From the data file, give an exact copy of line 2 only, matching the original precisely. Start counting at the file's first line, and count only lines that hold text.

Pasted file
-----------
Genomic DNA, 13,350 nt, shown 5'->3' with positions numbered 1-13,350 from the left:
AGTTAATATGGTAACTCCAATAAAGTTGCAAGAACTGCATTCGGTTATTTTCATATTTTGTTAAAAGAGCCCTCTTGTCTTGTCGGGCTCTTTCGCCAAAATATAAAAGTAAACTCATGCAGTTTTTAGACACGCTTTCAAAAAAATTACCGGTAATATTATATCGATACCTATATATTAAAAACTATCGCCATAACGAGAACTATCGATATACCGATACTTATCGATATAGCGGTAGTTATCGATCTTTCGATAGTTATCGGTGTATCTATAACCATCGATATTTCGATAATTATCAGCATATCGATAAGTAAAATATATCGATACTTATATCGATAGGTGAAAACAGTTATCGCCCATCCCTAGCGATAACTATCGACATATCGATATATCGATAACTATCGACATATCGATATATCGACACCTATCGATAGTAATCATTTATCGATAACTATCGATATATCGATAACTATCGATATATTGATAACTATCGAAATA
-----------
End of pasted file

AGTTAATATGGTAACTCCAATAAAGTTGCAAGAACTGCATTCGGTTATTTTCATATTTTGTTAAAAGAGCCCTCTTGTCTTGTCGGGCTCTTTCGCCAAAATATAAAAGTAAACTCATGCAGTTTTTAGACACGCTTTCAAAAAAATTACCGGTAATATTATATCGATACCTATATATTAAAAACTATCGCCATAACGAGAACTATCGATATACCGATACTTATCGATATAGCGGTAGTTATCGATCTTTCGATAGTTATCGGTGTATCTATAACCATCGATATTTCGATAATTATCAGCATATCGATAAGTAAAATATATCGATACTTATATCGATAGGTGAAAACAGTTATCGCCCATCCCTAGCGATAACTATCGACATATCGATATATCGATAACTATCGACATATCGATATATCGACACCTATCGATAGTAATCATTTATCGATAACTATCGATATATCGATAACTATCGATATATTGATAACTATCGAAATA